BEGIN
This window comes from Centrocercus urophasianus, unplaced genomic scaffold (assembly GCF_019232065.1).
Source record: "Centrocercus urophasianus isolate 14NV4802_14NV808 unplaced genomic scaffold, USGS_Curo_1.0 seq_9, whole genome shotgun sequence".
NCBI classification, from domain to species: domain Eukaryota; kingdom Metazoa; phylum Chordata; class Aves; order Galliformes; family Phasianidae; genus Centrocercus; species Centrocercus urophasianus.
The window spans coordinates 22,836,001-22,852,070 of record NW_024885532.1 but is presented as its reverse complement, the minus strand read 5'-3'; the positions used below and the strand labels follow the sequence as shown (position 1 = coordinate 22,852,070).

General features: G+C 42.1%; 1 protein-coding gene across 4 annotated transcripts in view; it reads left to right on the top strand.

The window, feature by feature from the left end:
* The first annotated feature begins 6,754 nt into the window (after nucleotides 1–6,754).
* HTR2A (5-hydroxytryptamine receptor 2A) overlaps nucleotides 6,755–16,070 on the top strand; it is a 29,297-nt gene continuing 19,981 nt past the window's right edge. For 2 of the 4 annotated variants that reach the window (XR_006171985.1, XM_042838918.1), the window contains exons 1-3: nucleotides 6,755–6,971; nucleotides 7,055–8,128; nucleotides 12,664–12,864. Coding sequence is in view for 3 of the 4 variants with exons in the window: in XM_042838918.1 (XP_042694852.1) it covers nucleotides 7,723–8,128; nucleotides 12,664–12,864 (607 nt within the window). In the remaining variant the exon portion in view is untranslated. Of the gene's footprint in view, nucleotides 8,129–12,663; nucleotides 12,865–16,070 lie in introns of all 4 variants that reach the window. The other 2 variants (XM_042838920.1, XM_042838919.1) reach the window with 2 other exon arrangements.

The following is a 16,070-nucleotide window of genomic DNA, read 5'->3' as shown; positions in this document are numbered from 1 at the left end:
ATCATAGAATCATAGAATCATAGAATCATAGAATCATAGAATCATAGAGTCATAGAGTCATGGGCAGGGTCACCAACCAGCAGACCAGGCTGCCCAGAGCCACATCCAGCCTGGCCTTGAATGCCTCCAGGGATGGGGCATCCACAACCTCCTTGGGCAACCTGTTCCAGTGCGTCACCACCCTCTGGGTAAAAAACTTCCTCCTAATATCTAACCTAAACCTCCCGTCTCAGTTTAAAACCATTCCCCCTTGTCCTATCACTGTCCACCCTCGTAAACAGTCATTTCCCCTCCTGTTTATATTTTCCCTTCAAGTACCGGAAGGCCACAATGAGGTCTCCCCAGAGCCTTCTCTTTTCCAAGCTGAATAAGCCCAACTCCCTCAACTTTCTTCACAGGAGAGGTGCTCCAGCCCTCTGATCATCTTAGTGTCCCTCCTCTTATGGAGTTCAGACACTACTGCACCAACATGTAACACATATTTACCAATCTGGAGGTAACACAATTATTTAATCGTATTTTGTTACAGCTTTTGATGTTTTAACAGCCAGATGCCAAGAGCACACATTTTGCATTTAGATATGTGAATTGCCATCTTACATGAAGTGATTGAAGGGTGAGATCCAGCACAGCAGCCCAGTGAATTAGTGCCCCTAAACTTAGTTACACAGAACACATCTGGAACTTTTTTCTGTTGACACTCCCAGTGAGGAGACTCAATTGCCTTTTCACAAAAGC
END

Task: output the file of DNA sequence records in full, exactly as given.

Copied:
This window comes from Centrocercus urophasianus, unplaced genomic scaffold (assembly GCF_019232065.1).
Source record: "Centrocercus urophasianus isolate 14NV4802_14NV808 unplaced genomic scaffold, USGS_Curo_1.0 seq_9, whole genome shotgun sequence".
NCBI classification, from domain to species: domain Eukaryota; kingdom Metazoa; phylum Chordata; class Aves; order Galliformes; family Phasianidae; genus Centrocercus; species Centrocercus urophasianus.
The window spans coordinates 22,836,001-22,852,070 of record NW_024885532.1 but is presented as its reverse complement, the minus strand read 5'-3'; the positions used below and the strand labels follow the sequence as shown (position 1 = coordinate 22,852,070).

General features: G+C 42.1%; 1 protein-coding gene across 4 annotated transcripts in view; it reads left to right on the top strand.

The window, feature by feature from the left end:
* The first annotated feature begins 6,754 nt into the window (after nucleotides 1–6,754).
* HTR2A (5-hydroxytryptamine receptor 2A) overlaps nucleotides 6,755–16,070 on the top strand; it is a 29,297-nt gene continuing 19,981 nt past the window's right edge. For 2 of the 4 annotated variants that reach the window (XR_006171985.1, XM_042838918.1), the window contains exons 1-3: nucleotides 6,755–6,971; nucleotides 7,055–8,128; nucleotides 12,664–12,864. Coding sequence is in view for 3 of the 4 variants with exons in the window: in XM_042838918.1 (XP_042694852.1) it covers nucleotides 7,723–8,128; nucleotides 12,664–12,864 (607 nt within the window). In the remaining variant the exon portion in view is untranslated. Of the gene's footprint in view, nucleotides 8,129–12,663; nucleotides 12,865–16,070 lie in introns of all 4 variants that reach the window. The other 2 variants (XM_042838920.1, XM_042838919.1) reach the window with 2 other exon arrangements.

The following is a 16,070-nucleotide window of genomic DNA, read 5'->3' as shown; positions in this document are numbered from 1 at the left end:
ATCATAGAATCATAGAATCATAGAATCATAGAATCATAGAATCATAGAGTCATAGAGTCATGGGCAGGGTCACCAACCAGCAGACCAGGCTGCCCAGAGCCACATCCAGCCTGGCCTTGAATGCCTCCAGGGATGGGGCATCCACAACCTCCTTGGGCAACCTGTTCCAGTGCGTCACCACCCTCTGGGTAAAAAACTTCCTCCTAATATCTAACCTAAACCTCCCGTCTCAGTTTAAAACCATTCCCCCTTGTCCTATCACTGTCCACCCTCGTAAACAGTCATTTCCCCTCCTGTTTATATTTTCCCTTCAAGTACCGGAAGGCCACAATGAGGTCTCCCCAGAGCCTTCTCTTTTCCAAGCTGAATAAGCCCAACTCCCTCAACTTTCTTCACAGGAGAGGTGCTCCAGCCCTCTGATCATCTTAGTGTCCCTCCTCTTATGGAGTTCAGACACTACTGCACCAACATGTAACACATATTTACCAATCTGGAGGTAACACAATTATTTAATCGTATTTTGTTACAGCTTTTGATGTTTTAACAGCCAGATGCCAAGAGCACACATTTTGCATTTAGATATGTGAATTGCCATCTTACATGAAGTGATTGAAGGGTGAGATCCAGCACAGCAGCCCAGTGAATTAGTGCCCCTAAACTTAGTTACACAGAACACATCTGGAACTTTTTTCTGTTGACACTCCCAGTGAGGAGACTCAATTGCCTTTTCACAAAAGC